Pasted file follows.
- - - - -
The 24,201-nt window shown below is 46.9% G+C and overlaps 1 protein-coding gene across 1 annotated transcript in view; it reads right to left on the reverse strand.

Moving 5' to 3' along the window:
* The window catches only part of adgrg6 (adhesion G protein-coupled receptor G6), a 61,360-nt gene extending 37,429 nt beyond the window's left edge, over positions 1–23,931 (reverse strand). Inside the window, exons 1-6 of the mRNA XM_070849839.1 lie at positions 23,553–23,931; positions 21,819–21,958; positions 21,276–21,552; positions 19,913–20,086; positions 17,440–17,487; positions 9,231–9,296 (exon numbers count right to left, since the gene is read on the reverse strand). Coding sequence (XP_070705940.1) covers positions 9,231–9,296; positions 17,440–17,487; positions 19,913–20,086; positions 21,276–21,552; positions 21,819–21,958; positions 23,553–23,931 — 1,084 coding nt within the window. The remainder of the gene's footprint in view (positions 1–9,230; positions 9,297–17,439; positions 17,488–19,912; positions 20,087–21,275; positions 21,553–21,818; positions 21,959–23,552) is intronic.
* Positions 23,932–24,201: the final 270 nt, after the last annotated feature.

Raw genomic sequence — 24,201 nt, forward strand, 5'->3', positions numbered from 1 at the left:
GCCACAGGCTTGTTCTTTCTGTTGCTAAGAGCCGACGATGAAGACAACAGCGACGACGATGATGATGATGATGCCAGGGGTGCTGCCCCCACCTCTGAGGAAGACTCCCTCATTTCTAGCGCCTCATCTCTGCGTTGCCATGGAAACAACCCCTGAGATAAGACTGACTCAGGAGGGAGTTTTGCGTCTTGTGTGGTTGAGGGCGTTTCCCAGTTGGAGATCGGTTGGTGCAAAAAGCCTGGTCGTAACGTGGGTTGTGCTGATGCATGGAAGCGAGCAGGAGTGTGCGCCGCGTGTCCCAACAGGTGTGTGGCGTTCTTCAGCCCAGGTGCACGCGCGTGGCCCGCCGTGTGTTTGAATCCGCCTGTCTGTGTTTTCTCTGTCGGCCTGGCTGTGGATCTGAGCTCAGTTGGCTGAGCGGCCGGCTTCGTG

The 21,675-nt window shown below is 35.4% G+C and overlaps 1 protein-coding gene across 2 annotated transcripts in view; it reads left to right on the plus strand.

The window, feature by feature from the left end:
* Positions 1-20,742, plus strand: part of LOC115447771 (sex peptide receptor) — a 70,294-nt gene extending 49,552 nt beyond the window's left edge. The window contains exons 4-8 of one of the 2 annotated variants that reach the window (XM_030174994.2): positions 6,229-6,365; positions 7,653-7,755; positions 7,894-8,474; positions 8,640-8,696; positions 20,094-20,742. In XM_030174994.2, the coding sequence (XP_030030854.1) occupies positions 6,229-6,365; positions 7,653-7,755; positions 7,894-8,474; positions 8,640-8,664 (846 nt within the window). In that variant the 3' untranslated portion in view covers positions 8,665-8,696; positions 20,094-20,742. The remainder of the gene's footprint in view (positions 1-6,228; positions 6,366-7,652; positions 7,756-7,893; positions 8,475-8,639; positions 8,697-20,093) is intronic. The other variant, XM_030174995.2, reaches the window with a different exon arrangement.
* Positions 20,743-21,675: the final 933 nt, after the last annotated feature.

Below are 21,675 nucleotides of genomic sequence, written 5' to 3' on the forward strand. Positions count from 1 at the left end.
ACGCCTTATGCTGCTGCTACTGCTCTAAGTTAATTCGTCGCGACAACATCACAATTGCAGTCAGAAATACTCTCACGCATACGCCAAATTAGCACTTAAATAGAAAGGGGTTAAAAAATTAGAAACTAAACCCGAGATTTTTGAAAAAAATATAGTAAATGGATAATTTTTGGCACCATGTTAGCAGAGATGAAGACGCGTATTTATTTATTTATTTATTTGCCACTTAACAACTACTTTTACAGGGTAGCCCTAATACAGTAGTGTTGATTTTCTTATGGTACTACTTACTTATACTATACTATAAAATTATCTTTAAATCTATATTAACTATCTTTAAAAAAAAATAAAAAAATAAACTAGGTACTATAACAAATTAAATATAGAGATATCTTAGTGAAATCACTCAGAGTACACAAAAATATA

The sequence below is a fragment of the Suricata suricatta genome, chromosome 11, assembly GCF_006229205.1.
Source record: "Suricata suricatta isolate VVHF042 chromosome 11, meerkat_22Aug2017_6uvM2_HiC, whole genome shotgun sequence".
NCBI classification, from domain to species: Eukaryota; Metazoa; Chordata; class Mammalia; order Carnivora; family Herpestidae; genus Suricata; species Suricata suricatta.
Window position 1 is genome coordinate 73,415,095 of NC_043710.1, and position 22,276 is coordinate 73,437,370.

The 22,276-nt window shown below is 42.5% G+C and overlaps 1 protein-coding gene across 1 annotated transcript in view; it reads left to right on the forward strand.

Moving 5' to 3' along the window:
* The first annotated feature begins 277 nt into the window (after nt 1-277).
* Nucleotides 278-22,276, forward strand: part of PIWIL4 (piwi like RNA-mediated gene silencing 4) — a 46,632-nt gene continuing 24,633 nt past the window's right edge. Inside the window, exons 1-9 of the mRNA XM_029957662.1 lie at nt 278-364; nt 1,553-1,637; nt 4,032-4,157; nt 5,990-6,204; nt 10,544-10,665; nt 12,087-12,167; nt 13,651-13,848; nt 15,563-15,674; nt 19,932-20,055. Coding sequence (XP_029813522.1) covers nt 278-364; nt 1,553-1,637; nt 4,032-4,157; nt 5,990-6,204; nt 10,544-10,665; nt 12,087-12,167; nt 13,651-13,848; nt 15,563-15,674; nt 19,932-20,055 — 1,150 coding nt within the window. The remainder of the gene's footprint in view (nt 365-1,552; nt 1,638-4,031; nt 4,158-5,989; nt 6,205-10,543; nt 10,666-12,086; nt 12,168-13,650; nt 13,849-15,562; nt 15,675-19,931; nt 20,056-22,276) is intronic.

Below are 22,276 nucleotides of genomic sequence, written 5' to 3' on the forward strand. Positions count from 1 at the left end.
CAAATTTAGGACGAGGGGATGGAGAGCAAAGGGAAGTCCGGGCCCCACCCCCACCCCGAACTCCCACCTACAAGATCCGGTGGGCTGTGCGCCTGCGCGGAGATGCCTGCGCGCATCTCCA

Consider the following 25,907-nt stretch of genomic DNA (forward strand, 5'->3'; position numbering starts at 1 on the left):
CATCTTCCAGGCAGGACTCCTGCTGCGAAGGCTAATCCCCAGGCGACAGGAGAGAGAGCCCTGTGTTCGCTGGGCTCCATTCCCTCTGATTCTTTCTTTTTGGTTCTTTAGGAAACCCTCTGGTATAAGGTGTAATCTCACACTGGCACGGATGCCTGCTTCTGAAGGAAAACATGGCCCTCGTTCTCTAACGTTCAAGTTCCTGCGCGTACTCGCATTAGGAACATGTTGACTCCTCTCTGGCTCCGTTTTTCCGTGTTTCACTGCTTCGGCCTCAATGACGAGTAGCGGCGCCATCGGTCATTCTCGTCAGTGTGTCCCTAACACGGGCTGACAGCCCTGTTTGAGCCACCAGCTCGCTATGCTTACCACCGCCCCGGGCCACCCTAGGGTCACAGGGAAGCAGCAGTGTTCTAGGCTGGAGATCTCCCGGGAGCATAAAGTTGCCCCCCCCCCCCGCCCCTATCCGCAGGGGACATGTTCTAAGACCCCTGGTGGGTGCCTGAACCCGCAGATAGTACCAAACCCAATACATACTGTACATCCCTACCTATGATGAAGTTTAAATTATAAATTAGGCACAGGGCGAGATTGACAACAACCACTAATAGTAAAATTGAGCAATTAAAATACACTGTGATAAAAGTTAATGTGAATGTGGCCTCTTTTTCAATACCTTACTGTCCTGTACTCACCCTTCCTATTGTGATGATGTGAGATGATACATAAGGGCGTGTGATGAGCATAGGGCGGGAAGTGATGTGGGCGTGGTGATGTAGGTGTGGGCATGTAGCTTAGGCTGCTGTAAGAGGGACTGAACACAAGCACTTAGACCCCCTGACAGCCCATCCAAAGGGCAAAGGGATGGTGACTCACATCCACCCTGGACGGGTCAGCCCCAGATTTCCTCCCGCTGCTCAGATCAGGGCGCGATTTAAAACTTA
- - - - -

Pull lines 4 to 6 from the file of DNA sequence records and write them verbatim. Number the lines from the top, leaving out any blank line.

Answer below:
* Positions 23,932–24,201: the final 270 nt, after the last annotated feature.

Raw genomic sequence — 24,201 nt, forward strand, 5'->3', positions numbered from 1 at the left:
GCCACAGGCTTGTTCTTTCTGTTGCTAAGAGCCGACGATGAAGACAACAGCGACGACGATGATGATGATGATGCCAGGGGTGCTGCCCCCACCTCTGAGGAAGACTCCCTCATTTCTAGCGCCTCATCTCTGCGTTGCCATGGAAACAACCCCTGAGATAAGACTGACTCAGGAGGGAGTTTTGCGTCTTGTGTGGTTGAGGGCGTTTCCCAGTTGGAGATCGGTTGGTGCAAAAAGCCTGGTCGTAACGTGGGTTGTGCTGATGCATGGAAGCGAGCAGGAGTGTGCGCCGCGTGTCCCAACAGGTGTGTGGCGTTCTTCAGCCCAGGTGCACGCGCGTGGCCCGCCGTGTGTTTGAATCCGCCTGTCTGTGTTTTCTCTGTCGGCCTGGCTGTGGATCTGAGCTCAGTTGGCTGAGCGGCCGGCTTCGTG